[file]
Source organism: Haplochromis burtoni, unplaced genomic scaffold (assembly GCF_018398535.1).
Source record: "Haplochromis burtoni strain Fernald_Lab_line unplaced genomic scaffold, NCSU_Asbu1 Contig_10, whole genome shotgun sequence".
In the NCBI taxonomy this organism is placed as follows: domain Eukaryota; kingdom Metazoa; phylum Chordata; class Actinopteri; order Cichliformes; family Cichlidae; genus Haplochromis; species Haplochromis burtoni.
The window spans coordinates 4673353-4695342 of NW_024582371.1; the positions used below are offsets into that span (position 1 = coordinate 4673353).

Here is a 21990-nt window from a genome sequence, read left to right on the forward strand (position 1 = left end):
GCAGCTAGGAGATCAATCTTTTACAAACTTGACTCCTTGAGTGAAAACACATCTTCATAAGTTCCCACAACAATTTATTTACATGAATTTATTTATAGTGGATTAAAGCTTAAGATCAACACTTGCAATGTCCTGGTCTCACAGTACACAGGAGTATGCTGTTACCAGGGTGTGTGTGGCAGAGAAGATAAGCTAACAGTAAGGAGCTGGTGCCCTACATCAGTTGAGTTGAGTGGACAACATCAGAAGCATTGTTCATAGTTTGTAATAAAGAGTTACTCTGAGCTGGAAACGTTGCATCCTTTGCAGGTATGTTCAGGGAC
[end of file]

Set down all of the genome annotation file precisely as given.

Source organism: Haplochromis burtoni, unplaced genomic scaffold (assembly GCF_018398535.1).
Source record: "Haplochromis burtoni strain Fernald_Lab_line unplaced genomic scaffold, NCSU_Asbu1 Contig_10, whole genome shotgun sequence".
In the NCBI taxonomy this organism is placed as follows: domain Eukaryota; kingdom Metazoa; phylum Chordata; class Actinopteri; order Cichliformes; family Cichlidae; genus Haplochromis; species Haplochromis burtoni.
The window spans coordinates 4673353-4695342 of NW_024582371.1; the positions used below are offsets into that span (position 1 = coordinate 4673353).

Here is a 21990-nt window from a genome sequence, read left to right on the forward strand (position 1 = left end):
GCAGCTAGGAGATCAATCTTTTACAAACTTGACTCCTTGAGTGAAAACACATCTTCATAAGTTCCCACAACAATTTATTTACATGAATTTATTTATAGTGGATTAAAGCTTAAGATCAACACTTGCAATGTCCTGGTCTCACAGTACACAGGAGTATGCTGTTACCAGGGTGTGTGTGGCAGAGAAGATAAGCTAACAGTAAGGAGCTGGTGCCCTACATCAGTTGAGTTGAGTGGACAACATCAGAAGCATTGTTCATAGTTTGTAATAAAGAGTTACTCTGAGCTGGAAACGTTGCATCCTTTGCAGGTATGTTCAGGGAC